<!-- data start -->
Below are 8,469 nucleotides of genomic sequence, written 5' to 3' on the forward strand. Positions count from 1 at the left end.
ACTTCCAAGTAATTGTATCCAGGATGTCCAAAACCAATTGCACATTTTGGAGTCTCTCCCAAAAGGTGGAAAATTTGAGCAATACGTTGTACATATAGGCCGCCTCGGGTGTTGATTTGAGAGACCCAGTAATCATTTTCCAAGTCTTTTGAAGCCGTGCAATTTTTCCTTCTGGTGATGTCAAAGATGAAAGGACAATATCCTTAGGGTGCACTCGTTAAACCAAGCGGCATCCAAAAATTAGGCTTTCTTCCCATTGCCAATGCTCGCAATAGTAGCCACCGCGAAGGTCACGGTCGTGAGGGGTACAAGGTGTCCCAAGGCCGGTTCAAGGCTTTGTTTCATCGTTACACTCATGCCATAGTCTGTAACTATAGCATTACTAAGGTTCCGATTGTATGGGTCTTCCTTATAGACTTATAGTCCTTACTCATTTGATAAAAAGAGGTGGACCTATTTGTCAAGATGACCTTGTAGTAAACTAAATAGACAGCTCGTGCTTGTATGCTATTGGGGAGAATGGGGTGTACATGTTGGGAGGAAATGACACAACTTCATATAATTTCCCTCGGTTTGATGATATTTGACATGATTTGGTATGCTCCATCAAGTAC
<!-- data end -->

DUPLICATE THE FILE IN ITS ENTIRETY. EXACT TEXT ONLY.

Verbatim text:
Below are 8,469 nucleotides of genomic sequence, written 5' to 3' on the forward strand. Positions count from 1 at the left end.
ACTTCCAAGTAATTGTATCCAGGATGTCCAAAACCAATTGCACATTTTGGAGTCTCTCCCAAAAGGTGGAAAATTTGAGCAATACGTTGTACATATAGGCCGCCTCGGGTGTTGATTTGAGAGACCCAGTAATCATTTTCCAAGTCTTTTGAAGCCGTGCAATTTTTCCTTCTGGTGATGTCAAAGATGAAAGGACAATATCCTTAGGGTGCACTCGTTAAACCAAGCGGCATCCAAAAATTAGGCTTTCTTCCCATTGCCAATGCTCGCAATAGTAGCCACCGCGAAGGTCACGGTCGTGAGGGGTACAAGGTGTCCCAAGGCCGGTTCAAGGCTTTGTTTCATCGTTACACTCATGCCATAGTCTGTAACTATAGCATTACTAAGGTTCCGATTGTATGGGTCTTCCTTATAGACTTATAGTCCTTACTCATTTGATAAAAAGAGGTGGACCTATTTGTCAAGATGACCTTGTAGTAAACTAAATAGACAGCTCGTGCTTGTATGCTATTGGGGAGAATGGGGTGTACATGTTGGGAGGAAATGACACAACTTCATATAATTTCCCTCGGTTTGATGATATTTGACATGATTTGGTATGCTCCATCAAGTAC